Calvin Klein's Obsession for Men cologne was released in 1986, and the scent is making a surprising comeback in the animal kingdom. As The New York Times reports, forest rangers in central India are using the fragrance to lure a dangerous tiger out of the jungle.
That's the goal, anyway. The 5-year-old female tiger, known as T-1, is suspected of killing 13 people over a period of more than two years. Indian authorities hope they can trap the cat and move her to a zoo or wildlife refuge. However, if attempts to tranquilize and capture her are unsuccessful, the Supreme Court has given forest rangers its blessing to shoot and kill the animal if necessary.
All parties are hoping to avoid more bloodshed, though, and they believe Calvin Klein's Obsession for Men could play a key role. The secret to the scent's seductiveness is civetone, a pheromone that's secreted by small carnivorous mammals called civets and used in many musky colognes. Civetone used to be scraped from a civet's perineal glands—which, less glamorously, are situated near the animal's anus—but today most civetone is synthetic.
When big cats like tigers catch a whiff of civetone, they go crazy and bask in the scent. Los Angeles-based biologist Miguel Ordeñana suggested that civetone resembles a type of "territorial marking" that makes big cats want to rub their own scent all over it. For this reason, wildlife photographers and conservationists sometimes use civetone-rich cologne to coax cats towards the camera.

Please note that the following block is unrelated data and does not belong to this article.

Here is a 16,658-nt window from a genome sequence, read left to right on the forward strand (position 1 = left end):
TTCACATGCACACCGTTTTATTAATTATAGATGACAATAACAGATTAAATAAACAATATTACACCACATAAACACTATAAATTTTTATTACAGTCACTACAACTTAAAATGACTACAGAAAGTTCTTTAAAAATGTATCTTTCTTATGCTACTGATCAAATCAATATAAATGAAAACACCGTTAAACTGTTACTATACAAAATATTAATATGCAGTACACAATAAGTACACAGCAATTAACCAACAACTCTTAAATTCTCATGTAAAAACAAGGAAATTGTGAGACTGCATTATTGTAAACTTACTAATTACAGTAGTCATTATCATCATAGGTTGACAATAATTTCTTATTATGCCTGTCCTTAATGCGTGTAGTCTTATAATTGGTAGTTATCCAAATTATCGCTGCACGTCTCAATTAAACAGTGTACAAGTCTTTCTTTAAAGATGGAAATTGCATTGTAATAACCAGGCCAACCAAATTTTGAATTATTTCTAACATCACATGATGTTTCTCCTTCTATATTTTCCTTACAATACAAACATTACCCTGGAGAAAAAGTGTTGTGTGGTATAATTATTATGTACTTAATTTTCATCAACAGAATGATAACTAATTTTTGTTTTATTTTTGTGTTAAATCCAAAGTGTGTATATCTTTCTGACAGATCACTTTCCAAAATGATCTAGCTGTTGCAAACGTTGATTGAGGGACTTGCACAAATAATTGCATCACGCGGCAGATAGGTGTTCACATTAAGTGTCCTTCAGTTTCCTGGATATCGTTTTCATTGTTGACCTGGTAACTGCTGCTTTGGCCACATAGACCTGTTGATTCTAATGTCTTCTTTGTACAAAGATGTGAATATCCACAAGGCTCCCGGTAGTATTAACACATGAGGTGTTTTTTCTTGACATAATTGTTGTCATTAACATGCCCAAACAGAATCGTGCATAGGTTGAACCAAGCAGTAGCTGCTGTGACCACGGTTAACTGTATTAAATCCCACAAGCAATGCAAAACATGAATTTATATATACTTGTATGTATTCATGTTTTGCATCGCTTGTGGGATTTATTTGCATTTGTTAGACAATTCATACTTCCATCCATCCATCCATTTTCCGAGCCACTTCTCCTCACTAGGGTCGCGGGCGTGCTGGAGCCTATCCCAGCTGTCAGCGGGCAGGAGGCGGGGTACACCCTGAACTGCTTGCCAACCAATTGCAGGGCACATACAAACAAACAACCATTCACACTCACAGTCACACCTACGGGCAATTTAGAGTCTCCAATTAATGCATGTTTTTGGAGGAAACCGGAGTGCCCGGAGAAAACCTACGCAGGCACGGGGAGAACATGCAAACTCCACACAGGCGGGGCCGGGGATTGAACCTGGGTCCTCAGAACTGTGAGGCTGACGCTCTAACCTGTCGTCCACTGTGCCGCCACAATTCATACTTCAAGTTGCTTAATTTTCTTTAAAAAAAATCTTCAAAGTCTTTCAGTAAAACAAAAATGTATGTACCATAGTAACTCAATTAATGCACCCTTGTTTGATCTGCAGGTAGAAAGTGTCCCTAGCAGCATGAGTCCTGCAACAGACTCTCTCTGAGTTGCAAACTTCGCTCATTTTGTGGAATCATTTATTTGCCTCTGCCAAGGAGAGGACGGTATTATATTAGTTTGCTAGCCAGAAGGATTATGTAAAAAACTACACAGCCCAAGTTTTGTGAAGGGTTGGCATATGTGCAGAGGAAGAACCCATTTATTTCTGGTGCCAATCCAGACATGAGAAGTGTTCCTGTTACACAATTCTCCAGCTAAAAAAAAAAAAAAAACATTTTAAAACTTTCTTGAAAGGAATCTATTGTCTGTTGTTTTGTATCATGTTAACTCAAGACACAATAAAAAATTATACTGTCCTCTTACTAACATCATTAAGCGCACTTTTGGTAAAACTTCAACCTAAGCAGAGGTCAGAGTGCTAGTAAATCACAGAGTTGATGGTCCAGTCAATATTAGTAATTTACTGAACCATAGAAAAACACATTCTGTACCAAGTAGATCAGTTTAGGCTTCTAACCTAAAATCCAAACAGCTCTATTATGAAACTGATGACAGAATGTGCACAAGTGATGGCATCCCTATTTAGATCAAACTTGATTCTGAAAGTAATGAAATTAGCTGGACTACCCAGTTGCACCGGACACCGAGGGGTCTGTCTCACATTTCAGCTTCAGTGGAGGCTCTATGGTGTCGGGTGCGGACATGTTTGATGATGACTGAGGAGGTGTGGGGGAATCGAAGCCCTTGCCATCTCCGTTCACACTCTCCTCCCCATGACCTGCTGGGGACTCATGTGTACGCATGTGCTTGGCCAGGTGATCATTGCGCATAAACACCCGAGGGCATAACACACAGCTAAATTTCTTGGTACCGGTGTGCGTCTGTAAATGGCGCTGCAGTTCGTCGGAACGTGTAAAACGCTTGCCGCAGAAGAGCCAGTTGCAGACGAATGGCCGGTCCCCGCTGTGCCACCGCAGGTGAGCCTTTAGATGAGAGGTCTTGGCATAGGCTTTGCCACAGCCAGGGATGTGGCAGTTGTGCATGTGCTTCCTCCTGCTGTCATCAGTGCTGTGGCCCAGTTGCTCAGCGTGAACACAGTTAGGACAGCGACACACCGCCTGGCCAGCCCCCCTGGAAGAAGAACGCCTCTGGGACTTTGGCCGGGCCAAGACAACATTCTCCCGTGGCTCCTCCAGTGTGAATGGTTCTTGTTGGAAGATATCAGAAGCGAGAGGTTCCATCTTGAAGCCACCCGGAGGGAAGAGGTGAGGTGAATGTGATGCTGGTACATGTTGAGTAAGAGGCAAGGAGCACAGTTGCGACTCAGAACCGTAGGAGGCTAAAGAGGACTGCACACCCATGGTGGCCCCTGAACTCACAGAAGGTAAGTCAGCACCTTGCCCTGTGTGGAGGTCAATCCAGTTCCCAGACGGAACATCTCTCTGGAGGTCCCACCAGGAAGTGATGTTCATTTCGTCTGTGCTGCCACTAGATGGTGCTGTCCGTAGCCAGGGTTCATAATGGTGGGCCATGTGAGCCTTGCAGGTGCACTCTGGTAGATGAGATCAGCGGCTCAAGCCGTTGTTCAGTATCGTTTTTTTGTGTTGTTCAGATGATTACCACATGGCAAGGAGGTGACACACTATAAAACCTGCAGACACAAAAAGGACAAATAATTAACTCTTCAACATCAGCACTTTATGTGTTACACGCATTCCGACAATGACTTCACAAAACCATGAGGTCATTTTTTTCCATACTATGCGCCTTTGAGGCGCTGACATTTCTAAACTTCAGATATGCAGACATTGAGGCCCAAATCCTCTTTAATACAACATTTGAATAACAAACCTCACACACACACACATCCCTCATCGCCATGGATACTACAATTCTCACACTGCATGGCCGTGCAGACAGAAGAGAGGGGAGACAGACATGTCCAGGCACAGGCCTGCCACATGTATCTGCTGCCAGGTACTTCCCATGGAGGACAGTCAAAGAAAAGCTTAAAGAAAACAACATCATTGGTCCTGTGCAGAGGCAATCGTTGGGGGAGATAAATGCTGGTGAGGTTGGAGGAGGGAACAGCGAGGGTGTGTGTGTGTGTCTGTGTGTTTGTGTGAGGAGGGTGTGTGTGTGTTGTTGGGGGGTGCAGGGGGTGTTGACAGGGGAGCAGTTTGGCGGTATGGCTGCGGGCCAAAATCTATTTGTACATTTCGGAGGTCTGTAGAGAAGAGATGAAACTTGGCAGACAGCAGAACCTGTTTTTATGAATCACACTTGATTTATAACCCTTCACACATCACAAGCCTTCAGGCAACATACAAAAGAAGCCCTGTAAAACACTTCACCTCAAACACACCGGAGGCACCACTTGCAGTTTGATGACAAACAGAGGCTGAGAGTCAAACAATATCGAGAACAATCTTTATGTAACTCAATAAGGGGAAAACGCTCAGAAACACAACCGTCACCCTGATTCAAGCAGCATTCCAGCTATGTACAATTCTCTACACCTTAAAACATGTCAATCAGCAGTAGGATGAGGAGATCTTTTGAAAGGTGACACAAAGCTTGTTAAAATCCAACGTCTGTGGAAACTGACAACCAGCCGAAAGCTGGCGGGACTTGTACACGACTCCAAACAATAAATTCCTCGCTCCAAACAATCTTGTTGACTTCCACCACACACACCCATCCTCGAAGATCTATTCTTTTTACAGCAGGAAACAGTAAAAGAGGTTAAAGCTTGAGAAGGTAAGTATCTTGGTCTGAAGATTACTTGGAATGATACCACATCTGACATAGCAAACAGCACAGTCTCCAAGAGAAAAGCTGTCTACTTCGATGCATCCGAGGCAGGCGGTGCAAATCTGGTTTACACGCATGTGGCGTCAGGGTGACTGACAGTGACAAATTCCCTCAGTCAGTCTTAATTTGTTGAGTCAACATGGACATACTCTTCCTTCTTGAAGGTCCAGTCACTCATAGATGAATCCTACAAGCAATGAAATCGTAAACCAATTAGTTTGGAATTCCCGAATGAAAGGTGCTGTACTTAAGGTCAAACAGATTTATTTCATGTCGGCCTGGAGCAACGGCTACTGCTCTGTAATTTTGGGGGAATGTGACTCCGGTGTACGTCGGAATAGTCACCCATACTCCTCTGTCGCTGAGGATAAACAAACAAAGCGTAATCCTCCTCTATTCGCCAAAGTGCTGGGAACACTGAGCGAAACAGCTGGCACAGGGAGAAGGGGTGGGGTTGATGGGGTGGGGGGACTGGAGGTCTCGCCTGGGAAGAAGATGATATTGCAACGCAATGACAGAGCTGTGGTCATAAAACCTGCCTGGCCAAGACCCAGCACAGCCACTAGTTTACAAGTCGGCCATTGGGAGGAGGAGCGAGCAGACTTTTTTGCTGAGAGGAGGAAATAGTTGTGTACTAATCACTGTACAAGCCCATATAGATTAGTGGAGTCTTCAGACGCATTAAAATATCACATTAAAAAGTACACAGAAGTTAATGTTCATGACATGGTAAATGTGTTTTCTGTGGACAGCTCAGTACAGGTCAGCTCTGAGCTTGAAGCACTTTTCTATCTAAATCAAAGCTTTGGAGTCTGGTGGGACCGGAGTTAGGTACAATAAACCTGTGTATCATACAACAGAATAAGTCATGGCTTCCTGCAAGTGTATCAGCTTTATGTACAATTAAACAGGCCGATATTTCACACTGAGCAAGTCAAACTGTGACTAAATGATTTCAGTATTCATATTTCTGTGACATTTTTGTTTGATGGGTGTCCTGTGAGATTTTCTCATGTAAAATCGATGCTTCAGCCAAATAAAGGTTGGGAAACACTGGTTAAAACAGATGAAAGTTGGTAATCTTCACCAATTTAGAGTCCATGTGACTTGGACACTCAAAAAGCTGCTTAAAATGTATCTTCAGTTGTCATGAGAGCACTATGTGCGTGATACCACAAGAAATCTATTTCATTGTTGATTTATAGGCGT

It's also spritzed throughout some zoos as part of their animals enrichment programs. Louise Ginman of Sydney's Taronga Zoo told Scientific American that lions, tigers, and snow leopards all love Calvin Klein cologne. "We spray it around the enclosure in lots of little concentrated sprays, and when the cats come out and smell it, they literally roll onto the ground, rub their cheeks all over it, and rub their faces with it," Ginman says. "I guess it's kind of like the reaction that you get from a cat when it's enjoying catnip. They just seem to be in absolute heaven."
The scent is also appealing to cheetahs. In 2010, Wildlife Conservation Society researchers at New York's Bronx Zoo sprayed a variety of perfumes and colognes inside the tiger, snow leopard, and cheetah enclosures. Calvin Klein Obsession for Men was definitely the biggest crowd pleaser, but Obsession for Women didn't incite the same response.
As for T-1, she's been spotted only a few times in recent months, and for only a few seconds at a time. Horses have been used in an attempt to lure her out into the open, but she has "ripped into them, eaten fast, then vanished," The Times notes. Let's hope that Obsession for Men will be the unlikely force that saves lives—of both animals and humans alike.
[h/t The New York Times]